Off-Label Lawsuit is Not Barred by Texas Tort Reforms Court RulesNov 19, 2015
The Third Court of Appeals in Austin has ruled that an off-label lawsuit is not barred by Texas tort reforms, Law 360 reports. The court found that the lawsuit, which accuses manufacturer Verticor Ltd. of paying kickbacks for off-label use of a medical device, is not subject to the same rules the state uses to govern health care liability claims. The suit was filed on behalf of a man who was implanted with Verticor's Eclipse Shield to treat a herniated disc. The lawsuit alleges Verticor paid the surgeon to implant the device off-label, and that the experimental procedure was done without the plaintiff's consent.
When a drug or a medical device is used off-label, it means it is being used a manner not approved by the U.S. Food and Drug Administration (FDA). Pharmaceutical companies are not permitted to promote drugs off-label, although physicians can prescribe for unapproved uses at their discretion.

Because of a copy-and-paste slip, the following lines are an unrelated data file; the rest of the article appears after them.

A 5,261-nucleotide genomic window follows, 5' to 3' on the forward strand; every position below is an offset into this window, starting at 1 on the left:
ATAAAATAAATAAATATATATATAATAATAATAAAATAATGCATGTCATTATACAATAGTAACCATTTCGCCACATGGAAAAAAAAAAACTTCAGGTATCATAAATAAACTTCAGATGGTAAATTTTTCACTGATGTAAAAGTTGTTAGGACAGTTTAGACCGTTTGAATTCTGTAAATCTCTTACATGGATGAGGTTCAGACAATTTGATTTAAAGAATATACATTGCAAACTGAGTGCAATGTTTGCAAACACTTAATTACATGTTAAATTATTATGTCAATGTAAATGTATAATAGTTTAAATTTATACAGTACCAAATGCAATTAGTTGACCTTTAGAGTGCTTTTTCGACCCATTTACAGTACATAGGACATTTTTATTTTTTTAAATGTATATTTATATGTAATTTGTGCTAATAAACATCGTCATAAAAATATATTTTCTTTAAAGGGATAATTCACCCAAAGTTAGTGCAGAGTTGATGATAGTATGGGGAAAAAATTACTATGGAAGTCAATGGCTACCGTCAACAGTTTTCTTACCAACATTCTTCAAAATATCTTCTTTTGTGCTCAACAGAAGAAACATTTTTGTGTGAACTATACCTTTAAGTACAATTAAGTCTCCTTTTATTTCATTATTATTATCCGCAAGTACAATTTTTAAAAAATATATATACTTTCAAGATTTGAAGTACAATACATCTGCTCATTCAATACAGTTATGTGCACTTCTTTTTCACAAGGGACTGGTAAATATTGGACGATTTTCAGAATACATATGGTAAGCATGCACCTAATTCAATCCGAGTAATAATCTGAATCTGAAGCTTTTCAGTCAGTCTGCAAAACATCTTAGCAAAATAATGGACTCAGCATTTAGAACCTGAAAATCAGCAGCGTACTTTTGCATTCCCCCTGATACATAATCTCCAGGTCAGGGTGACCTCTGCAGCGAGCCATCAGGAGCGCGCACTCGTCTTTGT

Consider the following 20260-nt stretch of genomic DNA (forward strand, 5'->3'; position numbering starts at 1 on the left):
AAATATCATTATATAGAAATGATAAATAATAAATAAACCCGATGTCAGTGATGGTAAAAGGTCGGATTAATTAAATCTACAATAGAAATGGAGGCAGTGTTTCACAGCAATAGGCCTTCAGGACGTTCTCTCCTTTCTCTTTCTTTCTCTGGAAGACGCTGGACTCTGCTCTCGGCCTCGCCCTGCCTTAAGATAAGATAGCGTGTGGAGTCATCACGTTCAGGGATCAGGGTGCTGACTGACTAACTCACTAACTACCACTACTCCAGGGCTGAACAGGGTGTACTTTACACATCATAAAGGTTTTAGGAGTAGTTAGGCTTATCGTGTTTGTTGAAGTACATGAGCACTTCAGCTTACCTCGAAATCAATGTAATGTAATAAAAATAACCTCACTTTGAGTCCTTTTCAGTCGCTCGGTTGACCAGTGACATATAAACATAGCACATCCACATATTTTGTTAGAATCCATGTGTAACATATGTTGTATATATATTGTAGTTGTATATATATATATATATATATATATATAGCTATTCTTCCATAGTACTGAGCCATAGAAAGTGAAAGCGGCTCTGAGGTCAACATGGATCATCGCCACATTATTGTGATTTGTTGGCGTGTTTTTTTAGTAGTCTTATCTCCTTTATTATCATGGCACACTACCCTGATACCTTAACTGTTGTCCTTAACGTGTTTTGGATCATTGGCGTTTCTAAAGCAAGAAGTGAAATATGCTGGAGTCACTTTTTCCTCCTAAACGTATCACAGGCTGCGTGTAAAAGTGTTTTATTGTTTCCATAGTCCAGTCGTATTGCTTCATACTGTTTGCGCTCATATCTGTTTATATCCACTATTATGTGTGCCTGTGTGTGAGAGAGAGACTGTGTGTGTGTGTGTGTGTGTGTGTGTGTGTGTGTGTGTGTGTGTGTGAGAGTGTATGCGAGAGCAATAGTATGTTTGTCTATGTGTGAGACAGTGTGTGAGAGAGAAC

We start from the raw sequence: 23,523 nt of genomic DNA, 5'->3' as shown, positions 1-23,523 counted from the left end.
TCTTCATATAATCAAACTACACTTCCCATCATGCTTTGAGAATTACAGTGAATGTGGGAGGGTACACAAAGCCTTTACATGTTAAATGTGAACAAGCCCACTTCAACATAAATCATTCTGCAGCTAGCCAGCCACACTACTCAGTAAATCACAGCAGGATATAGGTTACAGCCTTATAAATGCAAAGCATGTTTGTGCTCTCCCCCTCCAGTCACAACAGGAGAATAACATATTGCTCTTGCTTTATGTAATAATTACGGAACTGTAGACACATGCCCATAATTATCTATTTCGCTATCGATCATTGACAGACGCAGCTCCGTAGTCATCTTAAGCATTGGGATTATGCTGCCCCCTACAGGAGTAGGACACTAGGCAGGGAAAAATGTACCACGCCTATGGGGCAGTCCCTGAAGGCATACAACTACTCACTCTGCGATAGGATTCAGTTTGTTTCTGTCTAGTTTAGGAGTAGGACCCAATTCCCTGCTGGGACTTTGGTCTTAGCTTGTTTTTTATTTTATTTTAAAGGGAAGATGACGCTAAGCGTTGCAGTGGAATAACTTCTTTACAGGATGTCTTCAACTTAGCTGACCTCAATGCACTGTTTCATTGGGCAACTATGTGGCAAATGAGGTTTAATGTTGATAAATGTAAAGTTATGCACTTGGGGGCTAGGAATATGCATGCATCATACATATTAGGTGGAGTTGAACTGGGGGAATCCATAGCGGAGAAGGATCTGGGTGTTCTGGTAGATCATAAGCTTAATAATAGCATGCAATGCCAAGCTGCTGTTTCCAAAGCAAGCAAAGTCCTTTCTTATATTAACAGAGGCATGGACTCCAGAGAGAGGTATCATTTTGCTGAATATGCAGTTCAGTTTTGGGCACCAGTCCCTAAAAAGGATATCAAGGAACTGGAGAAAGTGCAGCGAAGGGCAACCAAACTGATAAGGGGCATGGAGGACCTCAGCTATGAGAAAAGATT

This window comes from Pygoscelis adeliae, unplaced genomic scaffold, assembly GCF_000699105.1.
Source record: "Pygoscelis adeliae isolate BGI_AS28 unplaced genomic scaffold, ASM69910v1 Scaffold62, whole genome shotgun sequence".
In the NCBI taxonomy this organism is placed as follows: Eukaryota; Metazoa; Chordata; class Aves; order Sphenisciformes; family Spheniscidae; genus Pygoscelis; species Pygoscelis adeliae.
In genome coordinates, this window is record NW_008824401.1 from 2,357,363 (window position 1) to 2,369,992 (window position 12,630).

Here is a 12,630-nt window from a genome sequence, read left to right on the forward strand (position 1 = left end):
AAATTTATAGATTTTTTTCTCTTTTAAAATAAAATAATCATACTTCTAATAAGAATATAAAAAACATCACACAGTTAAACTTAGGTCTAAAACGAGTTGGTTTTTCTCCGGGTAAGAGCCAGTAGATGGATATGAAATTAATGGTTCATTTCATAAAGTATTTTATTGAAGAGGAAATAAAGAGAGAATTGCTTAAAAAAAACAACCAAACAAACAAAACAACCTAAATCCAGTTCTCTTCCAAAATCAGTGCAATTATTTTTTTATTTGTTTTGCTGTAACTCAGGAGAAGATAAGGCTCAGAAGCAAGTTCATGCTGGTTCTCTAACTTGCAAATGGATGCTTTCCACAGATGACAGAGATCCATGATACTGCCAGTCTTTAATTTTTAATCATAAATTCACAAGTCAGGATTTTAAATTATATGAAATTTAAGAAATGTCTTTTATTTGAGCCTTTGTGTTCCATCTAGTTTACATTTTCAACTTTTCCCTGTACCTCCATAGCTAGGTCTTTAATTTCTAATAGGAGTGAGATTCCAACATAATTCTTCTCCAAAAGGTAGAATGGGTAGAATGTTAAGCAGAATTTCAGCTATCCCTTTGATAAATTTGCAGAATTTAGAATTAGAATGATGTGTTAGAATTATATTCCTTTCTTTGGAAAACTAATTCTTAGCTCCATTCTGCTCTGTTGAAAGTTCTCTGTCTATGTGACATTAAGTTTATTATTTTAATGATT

In this case, Verticor contended that the lawsuit triggered tort reform measures that would limit the plaintiff's maximum compensation and also require expert reports. These rules apply to lawsuits designated as health care liability claims, and Verticor argued that the case should have been dismissed for failing to meet the requirement. The court ruled that the company is not protected under the Texas Medical Liability Act because it has not proven itself to be a health care provider. "Without more, Verticor has not raised a fact issue, let alone demonstrated conclusively, that it is a 'health care provider' under the TMLA," the court stated, according to Law360.